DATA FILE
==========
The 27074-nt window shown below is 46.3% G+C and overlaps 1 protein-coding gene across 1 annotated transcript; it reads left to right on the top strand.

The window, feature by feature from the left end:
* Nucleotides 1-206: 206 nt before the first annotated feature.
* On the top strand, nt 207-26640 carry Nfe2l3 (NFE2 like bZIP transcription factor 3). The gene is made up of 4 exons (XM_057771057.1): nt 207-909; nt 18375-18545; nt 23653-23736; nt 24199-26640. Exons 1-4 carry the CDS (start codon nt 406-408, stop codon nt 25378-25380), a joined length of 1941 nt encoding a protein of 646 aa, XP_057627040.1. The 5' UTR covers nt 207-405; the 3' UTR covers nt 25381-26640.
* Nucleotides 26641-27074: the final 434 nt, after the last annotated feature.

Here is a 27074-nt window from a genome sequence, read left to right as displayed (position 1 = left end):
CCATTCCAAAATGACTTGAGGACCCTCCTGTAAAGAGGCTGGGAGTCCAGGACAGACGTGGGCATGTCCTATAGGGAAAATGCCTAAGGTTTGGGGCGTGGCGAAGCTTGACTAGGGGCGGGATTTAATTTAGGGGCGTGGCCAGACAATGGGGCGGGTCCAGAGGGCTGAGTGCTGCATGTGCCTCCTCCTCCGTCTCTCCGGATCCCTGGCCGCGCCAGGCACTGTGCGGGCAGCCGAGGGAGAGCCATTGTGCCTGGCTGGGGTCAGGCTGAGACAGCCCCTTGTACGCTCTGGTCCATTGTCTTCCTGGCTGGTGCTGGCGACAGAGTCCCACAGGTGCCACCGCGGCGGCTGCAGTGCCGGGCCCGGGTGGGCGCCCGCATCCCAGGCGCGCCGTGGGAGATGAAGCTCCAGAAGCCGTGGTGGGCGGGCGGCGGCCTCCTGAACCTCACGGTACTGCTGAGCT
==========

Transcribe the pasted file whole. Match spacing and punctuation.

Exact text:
The 27074-nt window shown below is 46.3% G+C and overlaps 1 protein-coding gene across 1 annotated transcript; it reads left to right on the top strand.

The window, feature by feature from the left end:
* Nucleotides 1-206: 206 nt before the first annotated feature.
* On the top strand, nt 207-26640 carry Nfe2l3 (NFE2 like bZIP transcription factor 3). The gene is made up of 4 exons (XM_057771057.1): nt 207-909; nt 18375-18545; nt 23653-23736; nt 24199-26640. Exons 1-4 carry the CDS (start codon nt 406-408, stop codon nt 25378-25380), a joined length of 1941 nt encoding a protein of 646 aa, XP_057627040.1. The 5' UTR covers nt 207-405; the 3' UTR covers nt 25381-26640.
* Nucleotides 26641-27074: the final 434 nt, after the last annotated feature.

Here is a 27074-nt window from a genome sequence, read left to right as displayed (position 1 = left end):
CCATTCCAAAATGACTTGAGGACCCTCCTGTAAAGAGGCTGGGAGTCCAGGACAGACGTGGGCATGTCCTATAGGGAAAATGCCTAAGGTTTGGGGCGTGGCGAAGCTTGACTAGGGGCGGGATTTAATTTAGGGGCGTGGCCAGACAATGGGGCGGGTCCAGAGGGCTGAGTGCTGCATGTGCCTCCTCCTCCGTCTCTCCGGATCCCTGGCCGCGCCAGGCACTGTGCGGGCAGCCGAGGGAGAGCCATTGTGCCTGGCTGGGGTCAGGCTGAGACAGCCCCTTGTACGCTCTGGTCCATTGTCTTCCTGGCTGGTGCTGGCGACAGAGTCCCACAGGTGCCACCGCGGCGGCTGCAGTGCCGGGCCCGGGTGGGCGCCCGCATCCCAGGCGCGCCGTGGGAGATGAAGCTCCAGAAGCCGTGGTGGGCGGGCGGCGGCCTCCTGAACCTCACGGTACTGCTGAGCT